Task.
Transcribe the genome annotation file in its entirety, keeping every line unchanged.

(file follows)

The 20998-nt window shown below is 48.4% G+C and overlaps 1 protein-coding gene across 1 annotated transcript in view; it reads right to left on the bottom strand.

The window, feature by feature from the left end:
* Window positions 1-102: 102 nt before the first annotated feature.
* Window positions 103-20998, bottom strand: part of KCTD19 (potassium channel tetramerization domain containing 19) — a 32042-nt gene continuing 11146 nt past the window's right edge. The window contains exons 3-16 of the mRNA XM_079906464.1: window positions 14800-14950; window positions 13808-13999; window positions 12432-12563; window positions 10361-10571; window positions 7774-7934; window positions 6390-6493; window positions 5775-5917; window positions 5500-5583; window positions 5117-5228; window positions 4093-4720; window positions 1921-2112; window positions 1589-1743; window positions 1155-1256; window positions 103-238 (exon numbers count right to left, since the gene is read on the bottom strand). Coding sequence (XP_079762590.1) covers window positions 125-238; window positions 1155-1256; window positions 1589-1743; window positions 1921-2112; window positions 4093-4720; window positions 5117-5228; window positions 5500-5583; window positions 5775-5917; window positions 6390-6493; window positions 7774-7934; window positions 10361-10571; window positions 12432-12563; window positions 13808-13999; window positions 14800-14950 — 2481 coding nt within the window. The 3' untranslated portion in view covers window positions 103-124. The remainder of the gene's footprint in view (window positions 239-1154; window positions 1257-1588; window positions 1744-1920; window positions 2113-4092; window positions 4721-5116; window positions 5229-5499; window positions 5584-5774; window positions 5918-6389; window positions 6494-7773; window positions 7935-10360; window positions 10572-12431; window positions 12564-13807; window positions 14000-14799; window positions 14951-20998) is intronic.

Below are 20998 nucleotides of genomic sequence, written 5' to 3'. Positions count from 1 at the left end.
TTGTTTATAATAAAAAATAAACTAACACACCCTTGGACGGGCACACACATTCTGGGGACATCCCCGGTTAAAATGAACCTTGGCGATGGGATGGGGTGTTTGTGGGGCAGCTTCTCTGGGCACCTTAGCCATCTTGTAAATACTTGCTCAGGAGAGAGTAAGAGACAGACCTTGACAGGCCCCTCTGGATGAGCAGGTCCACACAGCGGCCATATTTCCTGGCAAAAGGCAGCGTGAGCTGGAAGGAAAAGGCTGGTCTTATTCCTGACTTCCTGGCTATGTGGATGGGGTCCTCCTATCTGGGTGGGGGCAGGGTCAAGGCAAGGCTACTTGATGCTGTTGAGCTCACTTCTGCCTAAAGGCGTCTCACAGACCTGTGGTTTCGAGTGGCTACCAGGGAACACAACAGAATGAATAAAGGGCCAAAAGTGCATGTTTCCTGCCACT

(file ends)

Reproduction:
The 20998-nt window shown below is 48.4% G+C and overlaps 1 protein-coding gene across 1 annotated transcript in view; it reads right to left on the bottom strand.

The window, feature by feature from the left end:
* Window positions 1-102: 102 nt before the first annotated feature.
* Window positions 103-20998, bottom strand: part of KCTD19 (potassium channel tetramerization domain containing 19) — a 32042-nt gene continuing 11146 nt past the window's right edge. The window contains exons 3-16 of the mRNA XM_079906464.1: window positions 14800-14950; window positions 13808-13999; window positions 12432-12563; window positions 10361-10571; window positions 7774-7934; window positions 6390-6493; window positions 5775-5917; window positions 5500-5583; window positions 5117-5228; window positions 4093-4720; window positions 1921-2112; window positions 1589-1743; window positions 1155-1256; window positions 103-238 (exon numbers count right to left, since the gene is read on the bottom strand). Coding sequence (XP_079762590.1) covers window positions 125-238; window positions 1155-1256; window positions 1589-1743; window positions 1921-2112; window positions 4093-4720; window positions 5117-5228; window positions 5500-5583; window positions 5775-5917; window positions 6390-6493; window positions 7774-7934; window positions 10361-10571; window positions 12432-12563; window positions 13808-13999; window positions 14800-14950 — 2481 coding nt within the window. The 3' untranslated portion in view covers window positions 103-124. The remainder of the gene's footprint in view (window positions 239-1154; window positions 1257-1588; window positions 1744-1920; window positions 2113-4092; window positions 4721-5116; window positions 5229-5499; window positions 5584-5774; window positions 5918-6389; window positions 6494-7773; window positions 7935-10360; window positions 10572-12431; window positions 12564-13807; window positions 14000-14799; window positions 14951-20998) is intronic.

Below are 20998 nucleotides of genomic sequence, written 5' to 3'. Positions count from 1 at the left end.
TTGTTTATAATAAAAAATAAACTAACACACCCTTGGACGGGCACACACATTCTGGGGACATCCCCGGTTAAAATGAACCTTGGCGATGGGATGGGGTGTTTGTGGGGCAGCTTCTCTGGGCACCTTAGCCATCTTGTAAATACTTGCTCAGGAGAGAGTAAGAGACAGACCTTGACAGGCCCCTCTGGATGAGCAGGTCCACACAGCGGCCATATTTCCTGGCAAAAGGCAGCGTGAGCTGGAAGGAAAAGGCTGGTCTTATTCCTGACTTCCTGGCTATGTGGATGGGGTCCTCCTATCTGGGTGGGGGCAGGGTCAAGGCAAGGCTACTTGATGCTGTTGAGCTCACTTCTGCCTAAAGGCGTCTCACAGACCTGTGGTTTCGAGTGGCTACCAGGGAACACAACAGAATGAATAAAGGGCCAAAAGTGCATGTTTCCTGCCACT